Tuesday, November 29, 2016

Logistics and Joy of Baking Holiday Cookies and Delivering Them the Academic Way

All academics have to be very patient - it takes time to get a PhD, time to get promotion and tenure, and one has to wait referees' reports on journal articles that we submit, which we then revise, and, hopefully, the articles that we have labored so hard on, do get accepted and then published, which also takes time!

It is, hence, advisable to also have activities that one can engage in that one gets more or less instant gratification from and focuses a different part of the brain, although, as an academic, one brings one's analytical and critical thinking skills to almost any endeavor.

This time of the year, when the weather gets colder, and the days shorter, and one has recovered from the Thanksgiving travel and celebrations, I always enjoy baking holiday cookies. But even more so, I enjoy delivering them to friends and neighbors.

The logistics of cookie baking involves identifying the types of cookies to be baked and finding the recipes, procuring the necessary ingredients, scheduling the baking of the cookie varieties (some, serendipitously, might not even require baking, such as our famous chocolate rum walnut balls), waiting for them to cool, decorating them, if necessary, putting them on plates for delivery and packaging them nicely. Then I usually insert a nice holiday card and figure out the optimal routing for delivery, always taking into consideration the day and time of departure to try and find the recipients at home.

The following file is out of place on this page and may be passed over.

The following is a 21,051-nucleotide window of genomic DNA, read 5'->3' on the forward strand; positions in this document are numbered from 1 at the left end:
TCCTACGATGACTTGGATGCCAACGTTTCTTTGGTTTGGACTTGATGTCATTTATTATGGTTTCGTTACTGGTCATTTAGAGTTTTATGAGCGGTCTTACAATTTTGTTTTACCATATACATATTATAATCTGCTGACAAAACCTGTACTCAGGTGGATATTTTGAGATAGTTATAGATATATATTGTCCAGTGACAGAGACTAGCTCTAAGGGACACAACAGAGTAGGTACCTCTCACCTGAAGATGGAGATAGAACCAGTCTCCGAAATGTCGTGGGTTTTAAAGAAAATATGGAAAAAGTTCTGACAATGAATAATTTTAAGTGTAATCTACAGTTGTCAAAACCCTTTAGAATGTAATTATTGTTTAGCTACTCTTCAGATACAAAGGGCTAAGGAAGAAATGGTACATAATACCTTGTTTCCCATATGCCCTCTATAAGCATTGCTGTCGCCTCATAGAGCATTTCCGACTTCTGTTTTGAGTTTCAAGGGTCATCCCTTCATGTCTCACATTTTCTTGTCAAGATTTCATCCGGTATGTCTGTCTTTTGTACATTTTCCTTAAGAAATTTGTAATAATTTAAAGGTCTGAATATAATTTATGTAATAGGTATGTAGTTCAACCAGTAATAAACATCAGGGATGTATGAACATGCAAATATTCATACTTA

This year, the first batches of cookies that I baked took parts of two different days and a big tip is using parchment paper since there is no cleaning of baking pans before putting on the next batch and into the oven.

Below are some photos from this baking project and my family members are the taste testers and approvers.

The ingredients in the cookie recipes this year included lots of almond paste, candied cherries, coconut, pecans, walnuts, chocolate,  the usual butter, sugar, and vanilla, plus raspberry jam, to make butter cookies that our wonderful staff member at the University of Gothenburg in Sweden, Wivvian Hall, once made for me when I was a Visiting Professor there and then gave me the recipe!

Now, since our friends and neighbors range from very young children to those in the mid80s, and many children like the less fancy cookies, I also make some cookies (see above) with reindeer faces and Christmas trees on them. These are ready to bake.

This past Sunday, we did one of the biggest deliveries, and to see the joy on the neighbors' faces was very special. Even two little boys wrote us a beautiful thank you card and delivered it to our door. It is important, especially in this day and age, to support your immediate community and neighbors and to show that they matter. Baking is a labor of love and a way of saying, in a small way, that someone matters. We will continue to be making deliveries and baking as well, which provide a warm and welcoming break from end of the semester projects, exams, and all sorts of committee meetings.

Of course, I also plan to bake more cookies for various events and parties including our end of the semester UMass Amherst INFORMS Student Chapter party at the Isenberg School of Management. This semester I am teaching a class on Transportation and Logistics and am practicing what I preach.

Happy holidays!